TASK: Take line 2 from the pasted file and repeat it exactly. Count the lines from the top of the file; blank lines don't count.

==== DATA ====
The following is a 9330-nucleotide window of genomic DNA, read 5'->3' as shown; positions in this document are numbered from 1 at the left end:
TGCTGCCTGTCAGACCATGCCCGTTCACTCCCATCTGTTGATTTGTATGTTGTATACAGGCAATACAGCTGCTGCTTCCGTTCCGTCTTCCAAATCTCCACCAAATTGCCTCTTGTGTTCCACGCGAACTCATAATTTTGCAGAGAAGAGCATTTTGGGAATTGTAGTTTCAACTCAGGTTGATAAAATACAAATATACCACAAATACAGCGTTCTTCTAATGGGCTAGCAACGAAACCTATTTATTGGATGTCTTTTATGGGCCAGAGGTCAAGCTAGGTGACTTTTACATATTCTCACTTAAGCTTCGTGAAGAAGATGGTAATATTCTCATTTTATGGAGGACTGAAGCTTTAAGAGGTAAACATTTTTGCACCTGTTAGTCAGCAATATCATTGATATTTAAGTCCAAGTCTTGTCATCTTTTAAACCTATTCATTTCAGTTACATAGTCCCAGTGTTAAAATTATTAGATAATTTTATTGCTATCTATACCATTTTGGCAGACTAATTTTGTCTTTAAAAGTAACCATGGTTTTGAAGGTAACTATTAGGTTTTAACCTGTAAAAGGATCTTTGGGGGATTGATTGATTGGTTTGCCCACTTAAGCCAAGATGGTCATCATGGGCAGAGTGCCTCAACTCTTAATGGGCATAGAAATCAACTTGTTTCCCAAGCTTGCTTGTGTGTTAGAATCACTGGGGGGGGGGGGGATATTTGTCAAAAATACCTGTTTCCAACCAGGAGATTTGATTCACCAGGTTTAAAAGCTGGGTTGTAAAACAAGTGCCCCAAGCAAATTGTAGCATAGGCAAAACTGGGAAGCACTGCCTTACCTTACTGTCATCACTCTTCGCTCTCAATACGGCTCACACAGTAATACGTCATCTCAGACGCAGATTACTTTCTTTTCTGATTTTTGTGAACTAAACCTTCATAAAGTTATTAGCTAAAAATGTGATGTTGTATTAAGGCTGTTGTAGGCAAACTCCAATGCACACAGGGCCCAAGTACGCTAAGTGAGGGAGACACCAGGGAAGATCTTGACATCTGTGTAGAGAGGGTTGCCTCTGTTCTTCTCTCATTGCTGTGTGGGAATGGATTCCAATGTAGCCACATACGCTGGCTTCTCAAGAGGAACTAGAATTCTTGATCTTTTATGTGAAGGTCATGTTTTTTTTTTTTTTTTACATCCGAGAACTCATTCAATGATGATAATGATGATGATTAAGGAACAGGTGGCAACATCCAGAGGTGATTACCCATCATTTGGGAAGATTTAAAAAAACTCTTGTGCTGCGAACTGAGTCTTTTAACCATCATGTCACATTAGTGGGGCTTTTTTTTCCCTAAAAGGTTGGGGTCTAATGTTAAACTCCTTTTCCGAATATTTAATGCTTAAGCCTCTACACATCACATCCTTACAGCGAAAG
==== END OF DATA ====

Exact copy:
TGCTGCCTGTCAGACCATGCCCGTTCACTCCCATCTGTTGATTTGTATGTTGTATACAGGCAATACAGCTGCTGCTTCCGTTCCGTCTTCCAAATCTCCACCAAATTGCCTCTTGTGTTCCACGCGAACTCATAATTTTGCAGAGAAGAGCATTTTGGGAATTGTAGTTTCAACTCAGGTTGATAAAATACAAATATACCACAAATACAGCGTTCTTCTAATGGGCTAGCAACGAAACCTATTTATTGGATGTCTTTTATGGGCCAGAGGTCAAGCTAGGTGACTTTTACATATTCTCACTTAAGCTTCGTGAAGAAGATGGTAATATTCTCATTTTATGGAGGACTGAAGCTTTAAGAGGTAAACATTTTTGCACCTGTTAGTCAGCAATATCATTGATATTTAAGTCCAAGTCTTGTCATCTTTTAAACCTATTCATTTCAGTTACATAGTCCCAGTGTTAAAATTATTAGATAATTTTATTGCTATCTATACCATTTTGGCAGACTAATTTTGTCTTTAAAAGTAACCATGGTTTTGAAGGTAACTATTAGGTTTTAACCTGTAAAAGGATCTTTGGGGGATTGATTGATTGGTTTGCCCACTTAAGCCAAGATGGTCATCATGGGCAGAGTGCCTCAACTCTTAATGGGCATAGAAATCAACTTGTTTCCCAAGCTTGCTTGTGTGTTAGAATCACTGGGGGGGGGGGGGATATTTGTCAAAAATACCTGTTTCCAACCAGGAGATTTGATTCACCAGGTTTAAAAGCTGGGTTGTAAAACAAGTGCCCCAAGCAAATTGTAGCATAGGCAAAACTGGGAAGCACTGCCTTACCTTACTGTCATCACTCTTCGCTCTCAATACGGCTCACACAGTAATACGTCATCTCAGACGCAGATTACTTTCTTTTCTGATTTTTGTGAACTAAACCTTCATAAAGTTATTAGCTAAAAATGTGATGTTGTATTAAGGCTGTTGTAGGCAAACTCCAATGCACACAGGGCCCAAGTACGCTAAGTGAGGGAGACACCAGGGAAGATCTTGACATCTGTGTAGAGAGGGTTGCCTCTGTTCTTCTCTCATTGCTGTGTGGGAATGGATTCCAATGTAGCCACATACGCTGGCTTCTCAAGAGGAACTAGAATTCTTGATCTTTTATGTGAAGGTCATGTTTTTTTTTTTTTTTTACATCCGAGAACTCATTCAATGATGATAATGATGATGATTAAGGAACAGGTGGCAACATCCAGAGGTGATTACCCATCATTTGGGAAGATTTAAAAAAACTCTTGTGCTGCGAACTGAGTCTTTTAACCATCATGTCACATTAGTGGGGCTTTTTTTTCCCTAAAAGGTTGGGGTCTAATGTTAAACTCCTTTTCCGAATATTTAATGCTTAAGCCTCTACACATCACATCCTTACAGCGAAAG